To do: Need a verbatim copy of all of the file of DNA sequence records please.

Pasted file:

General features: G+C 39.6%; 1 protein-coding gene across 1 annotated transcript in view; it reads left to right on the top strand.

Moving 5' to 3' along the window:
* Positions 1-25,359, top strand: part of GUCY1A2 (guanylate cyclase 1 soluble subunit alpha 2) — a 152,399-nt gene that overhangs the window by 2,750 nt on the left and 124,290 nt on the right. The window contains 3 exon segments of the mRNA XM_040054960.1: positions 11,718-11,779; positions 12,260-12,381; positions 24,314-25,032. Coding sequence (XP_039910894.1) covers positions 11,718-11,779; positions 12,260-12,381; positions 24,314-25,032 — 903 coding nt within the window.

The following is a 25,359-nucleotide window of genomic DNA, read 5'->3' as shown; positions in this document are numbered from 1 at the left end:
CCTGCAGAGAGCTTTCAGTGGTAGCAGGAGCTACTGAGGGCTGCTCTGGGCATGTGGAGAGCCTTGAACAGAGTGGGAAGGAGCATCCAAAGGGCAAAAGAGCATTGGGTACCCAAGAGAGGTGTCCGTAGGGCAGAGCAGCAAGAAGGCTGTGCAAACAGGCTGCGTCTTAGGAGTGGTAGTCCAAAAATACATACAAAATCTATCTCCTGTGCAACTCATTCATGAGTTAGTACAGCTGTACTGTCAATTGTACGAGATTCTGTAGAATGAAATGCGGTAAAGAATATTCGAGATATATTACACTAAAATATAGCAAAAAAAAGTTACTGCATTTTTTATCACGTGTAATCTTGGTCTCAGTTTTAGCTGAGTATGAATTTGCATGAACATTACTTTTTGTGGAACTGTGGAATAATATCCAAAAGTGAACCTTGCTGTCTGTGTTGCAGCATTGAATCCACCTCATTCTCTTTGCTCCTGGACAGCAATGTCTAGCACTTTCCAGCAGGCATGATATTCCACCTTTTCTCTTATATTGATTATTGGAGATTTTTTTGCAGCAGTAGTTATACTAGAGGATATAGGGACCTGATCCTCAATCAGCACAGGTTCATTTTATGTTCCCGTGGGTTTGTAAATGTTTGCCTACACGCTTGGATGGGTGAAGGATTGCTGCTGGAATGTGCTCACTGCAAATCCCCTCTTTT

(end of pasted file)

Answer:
General features: G+C 39.6%; 1 protein-coding gene across 1 annotated transcript in view; it reads left to right on the top strand.

Moving 5' to 3' along the window:
* Positions 1-25,359, top strand: part of GUCY1A2 (guanylate cyclase 1 soluble subunit alpha 2) — a 152,399-nt gene that overhangs the window by 2,750 nt on the left and 124,290 nt on the right. The window contains 3 exon segments of the mRNA XM_040054960.1: positions 11,718-11,779; positions 12,260-12,381; positions 24,314-25,032. Coding sequence (XP_039910894.1) covers positions 11,718-11,779; positions 12,260-12,381; positions 24,314-25,032 — 903 coding nt within the window.

The following is a 25,359-nucleotide window of genomic DNA, read 5'->3' as shown; positions in this document are numbered from 1 at the left end:
CCTGCAGAGAGCTTTCAGTGGTAGCAGGAGCTACTGAGGGCTGCTCTGGGCATGTGGAGAGCCTTGAACAGAGTGGGAAGGAGCATCCAAAGGGCAAAAGAGCATTGGGTACCCAAGAGAGGTGTCCGTAGGGCAGAGCAGCAAGAAGGCTGTGCAAACAGGCTGCGTCTTAGGAGTGGTAGTCCAAAAATACATACAAAATCTATCTCCTGTGCAACTCATTCATGAGTTAGTACAGCTGTACTGTCAATTGTACGAGATTCTGTAGAATGAAATGCGGTAAAGAATATTCGAGATATATTACACTAAAATATAGCAAAAAAAAGTTACTGCATTTTTTATCACGTGTAATCTTGGTCTCAGTTTTAGCTGAGTATGAATTTGCATGAACATTACTTTTTGTGGAACTGTGGAATAATATCCAAAAGTGAACCTTGCTGTCTGTGTTGCAGCATTGAATCCACCTCATTCTCTTTGCTCCTGGACAGCAATGTCTAGCACTTTCCAGCAGGCATGATATTCCACCTTTTCTCTTATATTGATTATTGGAGATTTTTTTGCAGCAGTAGTTATACTAGAGGATATAGGGACCTGATCCTCAATCAGCACAGGTTCATTTTATGTTCCCGTGGGTTTGTAAATGTTTGCCTACACGCTTGGATGGGTGAAGGATTGCTGCTGGAATGTGCTCACTGCAAATCCCCTCTTTT